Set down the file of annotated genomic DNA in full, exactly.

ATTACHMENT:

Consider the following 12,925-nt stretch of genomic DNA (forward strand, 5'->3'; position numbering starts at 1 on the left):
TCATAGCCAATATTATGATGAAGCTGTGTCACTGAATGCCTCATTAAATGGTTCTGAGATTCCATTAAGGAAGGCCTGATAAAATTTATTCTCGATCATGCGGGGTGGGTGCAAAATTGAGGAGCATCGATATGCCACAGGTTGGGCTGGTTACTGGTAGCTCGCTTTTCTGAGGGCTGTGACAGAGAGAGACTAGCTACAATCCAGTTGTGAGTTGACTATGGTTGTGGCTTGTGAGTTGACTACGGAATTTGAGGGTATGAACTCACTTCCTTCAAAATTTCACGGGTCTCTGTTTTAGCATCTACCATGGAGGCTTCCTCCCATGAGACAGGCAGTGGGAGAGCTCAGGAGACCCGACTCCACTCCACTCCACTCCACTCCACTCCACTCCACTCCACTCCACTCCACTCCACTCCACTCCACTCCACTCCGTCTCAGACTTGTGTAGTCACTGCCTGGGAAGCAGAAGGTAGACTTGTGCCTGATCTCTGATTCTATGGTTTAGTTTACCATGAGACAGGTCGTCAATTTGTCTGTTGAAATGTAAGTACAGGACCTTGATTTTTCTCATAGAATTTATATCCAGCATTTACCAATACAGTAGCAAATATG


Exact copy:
Consider the following 12,925-nt stretch of genomic DNA (forward strand, 5'->3'; position numbering starts at 1 on the left):
TCATAGCCAATATTATGATGAAGCTGTGTCACTGAATGCCTCATTAAATGGTTCTGAGATTCCATTAAGGAAGGCCTGATAAAATTTATTCTCGATCATGCGGGGTGGGTGCAAAATTGAGGAGCATCGATATGCCACAGGTTGGGCTGGTTACTGGTAGCTCGCTTTTCTGAGGGCTGTGACAGAGAGAGACTAGCTACAATCCAGTTGTGAGTTGACTATGGTTGTGGCTTGTGAGTTGACTACGGAATTTGAGGGTATGAACTCACTTCCTTCAAAATTTCACGGGTCTCTGTTTTAGCATCTACCATGGAGGCTTCCTCCCATGAGACAGGCAGTGGGAGAGCTCAGGAGACCCGACTCCACTCCACTCCACTCCACTCCACTCCACTCCACTCCACTCCACTCCACTCCACTCCACTCCACTCCACTCCGTCTCAGACTTGTGTAGTCACTGCCTGGGAAGCAGAAGGTAGACTTGTGCCTGATCTCTGATTCTATGGTTTAGTTTACCATGAGACAGGTCGTCAATTTGTCTGTTGAAATGTAAGTACAGGACCTTGATTTTTCTCATAGAATTTATATCCAGCATTTACCAATACAGTAGCAAATATG